Compulsory dementia education as important as pay rise for aged care workers

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Dementia Australia welcomes the Fair Work Commission’s decision to deliver a pay increase for workers in the aged care sector who care for some of the most vulnerable members of our community.

Dementia Australia Chief Operating Officer, Anthony Boffa said that while pay and conditions for aged care workers are important, equally important is investing in the skills and capacity they have to support people living with dementia. This must remain a priority in the ongoing aged care reform process.   

“The pay increase of at least 15 per cent for aged care workers in direct care roles is an important step in supporting and protecting the aged care workforce, however ensuring a minimum level of compulsory dementia care education across the entire workforce is as important as increasing staffing wages,” Mr Boffa said.

“With 65 per cent of all those in residential aged care having a moderate to severe cognitive impairment and 70 per cent of the almost half a million Australians with dementia living in the community accessing in-home care, all staff employed and entrusted to provide care must be appropriately trained in dementia care.

“Dementia education leads to fewer high-risk incidents, lower rates of inappropriate use of medication and more positive staff attitudes and morale, which ultimately results in better service delivery and quality of life for people living with dementia.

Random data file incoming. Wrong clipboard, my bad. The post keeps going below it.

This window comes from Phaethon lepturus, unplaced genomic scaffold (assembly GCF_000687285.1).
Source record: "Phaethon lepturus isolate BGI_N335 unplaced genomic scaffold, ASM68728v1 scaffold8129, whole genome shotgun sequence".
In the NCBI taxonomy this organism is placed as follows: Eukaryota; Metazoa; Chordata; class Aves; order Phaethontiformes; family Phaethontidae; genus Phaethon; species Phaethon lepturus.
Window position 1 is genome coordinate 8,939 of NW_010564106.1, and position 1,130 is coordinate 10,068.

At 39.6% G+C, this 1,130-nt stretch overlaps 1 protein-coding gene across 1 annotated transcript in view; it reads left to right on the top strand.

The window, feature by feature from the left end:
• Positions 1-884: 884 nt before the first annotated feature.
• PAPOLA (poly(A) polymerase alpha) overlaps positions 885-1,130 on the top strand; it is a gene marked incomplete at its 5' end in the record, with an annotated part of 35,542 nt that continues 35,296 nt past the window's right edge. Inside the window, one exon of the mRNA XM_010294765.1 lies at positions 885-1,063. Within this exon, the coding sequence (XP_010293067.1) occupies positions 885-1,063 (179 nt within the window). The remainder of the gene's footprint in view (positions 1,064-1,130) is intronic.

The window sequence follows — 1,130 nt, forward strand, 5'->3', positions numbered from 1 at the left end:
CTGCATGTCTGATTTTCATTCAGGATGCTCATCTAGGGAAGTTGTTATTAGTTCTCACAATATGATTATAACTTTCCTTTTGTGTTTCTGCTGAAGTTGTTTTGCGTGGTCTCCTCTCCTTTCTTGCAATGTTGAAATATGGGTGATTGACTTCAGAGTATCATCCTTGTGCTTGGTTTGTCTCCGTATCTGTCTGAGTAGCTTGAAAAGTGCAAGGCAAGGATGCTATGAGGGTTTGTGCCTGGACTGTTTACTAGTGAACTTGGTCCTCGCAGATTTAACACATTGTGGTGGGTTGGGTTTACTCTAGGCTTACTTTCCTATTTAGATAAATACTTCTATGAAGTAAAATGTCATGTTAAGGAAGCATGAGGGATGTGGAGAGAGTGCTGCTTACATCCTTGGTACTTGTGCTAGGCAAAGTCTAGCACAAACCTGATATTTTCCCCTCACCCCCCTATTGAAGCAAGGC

“The sooner the whole aged care workforce is accessing appropriate dementia care education and training the sooner we will begin to see the changes needed to improve the health, lifestyle and care outcomes for people of all ages living with all forms of dementia, their families and carers.”

“We know from our work and broad consultation with people living with dementia, their families and carers, that if we get quality care right for people living with dementia, then there will be quality care for all.

“Dementia Australia looks forward to continuing consultation with the government on embedding compulsory dementia education within the aged care sector, as part of the ongoing development of the National Dementia Action Plan.”

Dementia Australia’s position statement, Dementia education and the residential aged care workforce has been shared with all parties and across the health, aged care, services and disability sectors.

Dementia Australia is the source of trusted information, education and services for the estimated half a million Australians living with dementia, and the almost 1.6 million people involved in their care. We advocate for positive change and support vital research. We are here to support people impacted by dementia, and to enable them to live as well as possible. No matter how you are impacted by dementia or who you are, we are here for you.

For support, please contact the National Dementia Helpline on 1800 100 500. An interpreter service is available. The National Dementia Helpline is funded by the Australian Government. People looking for information can also visit


Media contacts: Gabrielle Prabhu, Media & Communications Manager, 0447 253 583 or [email protected]  

When talking or writing about dementia please refer to Dementia-Friendly Language Guidelines.